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Don't fall prey to aggressive debt collection tactics

Debt collectors must follow rules set by law

By Todd Ossenfort

The Credit Guy
'The Credit Guy,' columnist Todd Ossenfort
The Credit Guy, Todd Ossenfort, is a credit expert and answers readers' questions about credit, counseling and debt issues.

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Question for the CreditCards.com expert

Dear Credit Guy,
I have a credit card debt that has gone to the first stages of collection. I recently talked with the collector about my debt and was offered a settlement of half the balance. I was told that it could be paid in one lump sum or in three payments of about $1,300 each.

I told him that I would love to take that settlement, but I do not have the money to do that and asked for some time to try to come up with it. Of course, I was told that this was a 24-hour deal. He tried to tell me I didn't have any other options other than paying the full balance in 12 months at over $600 a month! Again, I let him know that I didn't have that kind of money being out of work for the past six months and just starting a new job.

Anything I tried to come up with that would be something I could afford and not put me out of my apartment he said no to and would not give me any decisionmaking time. It all had to be right now and his way or nothing! Now he is harassing me with phone calls where he won't listen to anything I have to say.  He is unwilling to make any deal with me that I am comfortable with. I want to pay this debt, but it has to be on easier terms. Can you help? -- Robert

Answer for the CreditCards.com expert

Dear Robert,
Congratulations on knowing what you can afford to pay on your debt and sticking to your guns while communicating with the collector. It sounds as if this is your first experience with collectors, and you do not have the experience with unpaid debt that the collector does. The collector does this for a living and has scripts on what to say to consumers in debt to get them to pay what they owe. You did very well by not caving in and agreeing to something that you know you cannot afford.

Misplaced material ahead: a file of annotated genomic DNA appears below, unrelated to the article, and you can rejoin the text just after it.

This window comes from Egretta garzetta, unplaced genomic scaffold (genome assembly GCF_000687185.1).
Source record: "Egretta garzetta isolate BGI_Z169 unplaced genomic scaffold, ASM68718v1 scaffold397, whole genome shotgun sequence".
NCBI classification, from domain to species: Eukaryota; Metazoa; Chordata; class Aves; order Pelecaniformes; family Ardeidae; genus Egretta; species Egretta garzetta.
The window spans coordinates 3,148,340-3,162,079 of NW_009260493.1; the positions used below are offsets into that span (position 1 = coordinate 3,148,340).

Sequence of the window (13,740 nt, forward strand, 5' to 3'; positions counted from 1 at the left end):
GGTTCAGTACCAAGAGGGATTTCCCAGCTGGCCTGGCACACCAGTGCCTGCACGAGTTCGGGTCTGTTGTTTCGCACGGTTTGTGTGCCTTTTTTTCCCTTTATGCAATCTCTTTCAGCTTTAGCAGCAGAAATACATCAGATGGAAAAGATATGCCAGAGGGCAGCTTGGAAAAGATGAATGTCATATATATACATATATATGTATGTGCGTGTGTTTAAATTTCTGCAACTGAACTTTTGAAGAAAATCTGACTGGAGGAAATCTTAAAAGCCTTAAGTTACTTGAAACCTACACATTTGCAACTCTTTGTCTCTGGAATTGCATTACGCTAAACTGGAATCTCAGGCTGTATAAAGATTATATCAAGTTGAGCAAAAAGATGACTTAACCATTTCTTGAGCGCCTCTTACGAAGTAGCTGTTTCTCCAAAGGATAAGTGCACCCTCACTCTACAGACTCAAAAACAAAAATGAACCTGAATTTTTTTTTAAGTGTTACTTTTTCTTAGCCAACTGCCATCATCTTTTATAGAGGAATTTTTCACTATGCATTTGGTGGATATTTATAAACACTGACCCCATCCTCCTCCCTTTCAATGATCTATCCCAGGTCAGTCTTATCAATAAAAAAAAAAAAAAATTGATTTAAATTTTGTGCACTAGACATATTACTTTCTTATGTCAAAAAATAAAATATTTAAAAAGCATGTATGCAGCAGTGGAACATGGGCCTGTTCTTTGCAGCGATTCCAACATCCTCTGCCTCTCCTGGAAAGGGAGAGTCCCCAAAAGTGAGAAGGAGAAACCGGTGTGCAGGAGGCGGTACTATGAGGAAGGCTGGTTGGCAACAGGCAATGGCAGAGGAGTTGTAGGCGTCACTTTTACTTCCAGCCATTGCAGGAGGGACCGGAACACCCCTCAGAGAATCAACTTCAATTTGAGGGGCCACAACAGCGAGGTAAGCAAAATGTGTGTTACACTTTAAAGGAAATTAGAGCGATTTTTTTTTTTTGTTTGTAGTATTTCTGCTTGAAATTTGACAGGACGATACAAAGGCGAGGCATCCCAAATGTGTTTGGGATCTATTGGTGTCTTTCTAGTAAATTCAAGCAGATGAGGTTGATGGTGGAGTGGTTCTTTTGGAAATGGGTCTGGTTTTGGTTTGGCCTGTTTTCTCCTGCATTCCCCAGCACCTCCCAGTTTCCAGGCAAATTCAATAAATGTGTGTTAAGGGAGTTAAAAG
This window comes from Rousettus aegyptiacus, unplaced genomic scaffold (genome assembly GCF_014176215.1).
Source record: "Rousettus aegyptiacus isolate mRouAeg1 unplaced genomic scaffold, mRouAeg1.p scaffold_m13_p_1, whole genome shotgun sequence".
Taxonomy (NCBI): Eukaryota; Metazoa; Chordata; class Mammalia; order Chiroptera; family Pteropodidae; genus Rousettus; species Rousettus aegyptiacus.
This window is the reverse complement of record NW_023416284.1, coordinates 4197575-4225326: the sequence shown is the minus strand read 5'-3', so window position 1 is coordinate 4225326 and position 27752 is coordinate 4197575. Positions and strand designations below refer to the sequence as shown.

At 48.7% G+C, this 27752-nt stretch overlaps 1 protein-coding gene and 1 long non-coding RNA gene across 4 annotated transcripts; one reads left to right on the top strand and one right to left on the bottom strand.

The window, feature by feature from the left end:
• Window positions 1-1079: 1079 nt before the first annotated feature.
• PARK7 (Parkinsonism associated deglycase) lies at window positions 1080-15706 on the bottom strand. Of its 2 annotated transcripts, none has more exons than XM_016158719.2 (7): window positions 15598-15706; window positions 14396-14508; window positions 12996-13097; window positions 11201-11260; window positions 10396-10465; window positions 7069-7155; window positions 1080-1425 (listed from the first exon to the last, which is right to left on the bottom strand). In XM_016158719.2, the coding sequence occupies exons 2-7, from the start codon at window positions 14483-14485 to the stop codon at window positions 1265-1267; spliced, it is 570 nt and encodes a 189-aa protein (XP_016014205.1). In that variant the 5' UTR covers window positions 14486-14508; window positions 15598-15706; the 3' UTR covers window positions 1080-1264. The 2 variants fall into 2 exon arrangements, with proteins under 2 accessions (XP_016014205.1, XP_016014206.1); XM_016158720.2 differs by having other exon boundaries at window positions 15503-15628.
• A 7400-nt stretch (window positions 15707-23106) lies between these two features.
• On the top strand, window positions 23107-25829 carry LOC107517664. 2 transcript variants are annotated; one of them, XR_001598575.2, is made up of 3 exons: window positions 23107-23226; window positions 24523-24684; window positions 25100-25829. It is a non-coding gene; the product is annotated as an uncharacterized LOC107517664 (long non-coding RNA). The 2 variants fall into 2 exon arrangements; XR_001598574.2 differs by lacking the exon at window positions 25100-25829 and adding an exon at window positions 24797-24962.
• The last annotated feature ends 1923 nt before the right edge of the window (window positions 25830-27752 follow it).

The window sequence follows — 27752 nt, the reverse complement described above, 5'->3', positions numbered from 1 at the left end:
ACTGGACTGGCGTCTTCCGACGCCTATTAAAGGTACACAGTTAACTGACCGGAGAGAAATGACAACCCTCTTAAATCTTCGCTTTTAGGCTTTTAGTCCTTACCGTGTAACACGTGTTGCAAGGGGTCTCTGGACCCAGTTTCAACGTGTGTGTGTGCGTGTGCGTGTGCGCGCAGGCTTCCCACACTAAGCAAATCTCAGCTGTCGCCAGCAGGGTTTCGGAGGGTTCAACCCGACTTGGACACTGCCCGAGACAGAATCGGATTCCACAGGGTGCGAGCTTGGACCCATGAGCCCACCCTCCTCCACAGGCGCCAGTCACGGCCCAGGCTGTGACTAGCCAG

You state that you know this is your debt and that you would like to pay what you owe. You have several choices in how to move forward with the collector. First, if the collector will not listen to you and you feel you are being harassed, stop answering the phone. Instead, send a written offer to pay what you can afford each month to the collector along with the payment to show your offer is serious. Send the correspondence certified mail with a return receipt request. You can then wait to see if you receive anything from the collector in writing regarding your offer. If the collector suggests a larger monthly payment, once again, stick to only the amount you can afford. The danger here is the collector could decide to sue you in court, file a judgment (if the collector wins in court) and garnish your wages if a payment plan is not reached.

Second, you could consider hiring an attorney with experience in handling consumer debt issues. Once you hire an attorney, the Fair Debt Collection Practices Act stipulates that you can demand that all communication concerning the debt go through your attorney. You will spend a little more satisfying your debt, but you will have an advocate on your side to assure you receive a fair and affordable debt repayment agreement. 

Lastly, you might consider contacting a nonprofit credit counseling agency (accredited with either the National Foundation for Credit Counseling or the Association of Independent Consumer Credit Counseling Agencies) to assist you in negotiating with the collector. After reviewing your financial situation with a certified counselor, you can decide if repaying the debt through a debt management plan (DMP) would make sense for you. The cost would most likely be less than hiring an attorney, but you would have a small monthly fee ($50 or less, based on state laws) for repaying the debt with a DMP.

However you decide to move forward, continue to insist that you will only pay what you can afford monthly.

Take care of your credit!

See related: How wage garnishment works -- and how to avoid it, Take these steps to avoid wage garnishment, Know your rights: Fair Debt Collection Practices Act, 11 tips for dealing with debt collection, collectors, Debt collection sample letters

Todd Ossenfort is the chief operating officer for Pioneer Credit Counseling in Rapid City, S.D. Pioneer Credit Counseling has been a member of the Association of Independent Consumer Credit Counseling Agencies since 1997.

The Credit Guy answers a question about a debt or credit issue from a CreditCards.com reader each week. Send your question to The Credit Guy.

Published: May 31, 2010



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